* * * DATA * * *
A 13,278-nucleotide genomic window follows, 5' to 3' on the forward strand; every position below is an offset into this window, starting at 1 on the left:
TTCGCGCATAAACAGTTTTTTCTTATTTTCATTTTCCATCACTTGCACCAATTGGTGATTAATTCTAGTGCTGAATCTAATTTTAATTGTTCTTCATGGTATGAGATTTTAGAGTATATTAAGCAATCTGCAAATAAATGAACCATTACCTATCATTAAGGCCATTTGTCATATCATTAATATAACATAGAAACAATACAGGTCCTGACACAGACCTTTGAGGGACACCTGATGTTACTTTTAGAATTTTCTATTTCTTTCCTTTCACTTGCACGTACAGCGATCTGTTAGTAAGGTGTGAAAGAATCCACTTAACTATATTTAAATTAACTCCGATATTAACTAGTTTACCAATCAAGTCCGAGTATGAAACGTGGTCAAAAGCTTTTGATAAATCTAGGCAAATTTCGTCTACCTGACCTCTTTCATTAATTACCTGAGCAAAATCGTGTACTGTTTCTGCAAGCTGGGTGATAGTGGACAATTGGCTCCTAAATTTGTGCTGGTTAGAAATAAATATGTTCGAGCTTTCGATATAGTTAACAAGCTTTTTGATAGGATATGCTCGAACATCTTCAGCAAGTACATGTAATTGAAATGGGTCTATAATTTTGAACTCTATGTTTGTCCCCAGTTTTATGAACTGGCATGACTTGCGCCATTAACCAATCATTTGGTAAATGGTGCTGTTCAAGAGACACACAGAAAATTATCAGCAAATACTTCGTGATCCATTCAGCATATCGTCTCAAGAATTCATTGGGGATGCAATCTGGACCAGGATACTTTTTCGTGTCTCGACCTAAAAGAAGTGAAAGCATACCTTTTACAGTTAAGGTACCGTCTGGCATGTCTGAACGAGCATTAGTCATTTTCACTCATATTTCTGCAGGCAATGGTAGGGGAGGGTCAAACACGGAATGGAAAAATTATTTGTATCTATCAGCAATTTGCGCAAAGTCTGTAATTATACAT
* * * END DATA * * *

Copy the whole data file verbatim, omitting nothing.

A 13,278-nucleotide genomic window follows, 5' to 3' on the forward strand; every position below is an offset into this window, starting at 1 on the left:
TTCGCGCATAAACAGTTTTTTCTTATTTTCATTTTCCATCACTTGCACCAATTGGTGATTAATTCTAGTGCTGAATCTAATTTTAATTGTTCTTCATGGTATGAGATTTTAGAGTATATTAAGCAATCTGCAAATAAATGAACCATTACCTATCATTAAGGCCATTTGTCATATCATTAATATAACATAGAAACAATACAGGTCCTGACACAGACCTTTGAGGGACACCTGATGTTACTTTTAGAATTTTCTATTTCTTTCCTTTCACTTGCACGTACAGCGATCTGTTAGTAAGGTGTGAAAGAATCCACTTAACTATATTTAAATTAACTCCGATATTAACTAGTTTACCAATCAAGTCCGAGTATGAAACGTGGTCAAAAGCTTTTGATAAATCTAGGCAAATTTCGTCTACCTGACCTCTTTCATTAATTACCTGAGCAAAATCGTGTACTGTTTCTGCAAGCTGGGTGATAGTGGACAATTGGCTCCTAAATTTGTGCTGGTTAGAAATAAATATGTTCGAGCTTTCGATATAGTTAACAAGCTTTTTGATAGGATATGCTCGAACATCTTCAGCAAGTACATGTAATTGAAATGGGTCTATAATTTTGAACTCTATGTTTGTCCCCAGTTTTATGAACTGGCATGACTTGCGCCATTAACCAATCATTTGGTAAATGGTGCTGTTCAAGAGACACACAGAAAATTATCAGCAAATACTTCGTGATCCATTCAGCATATCGTCTCAAGAATTCATTGGGGATGCAATCTGGACCAGGATACTTTTTCGTGTCTCGACCTAAAAGAAGTGAAAGCATACCTTTTACAGTTAAGGTACCGTCTGGCATGTCTGAACGAGCATTAGTCATTTTCACTCATATTTCTGCAGGCAATGGTAGGGGAGGGTCAAACACGGAATGGAAAAATTATTTGTATCTATCAGCAATTTGCGCAAAGTCTGTAATTATACAT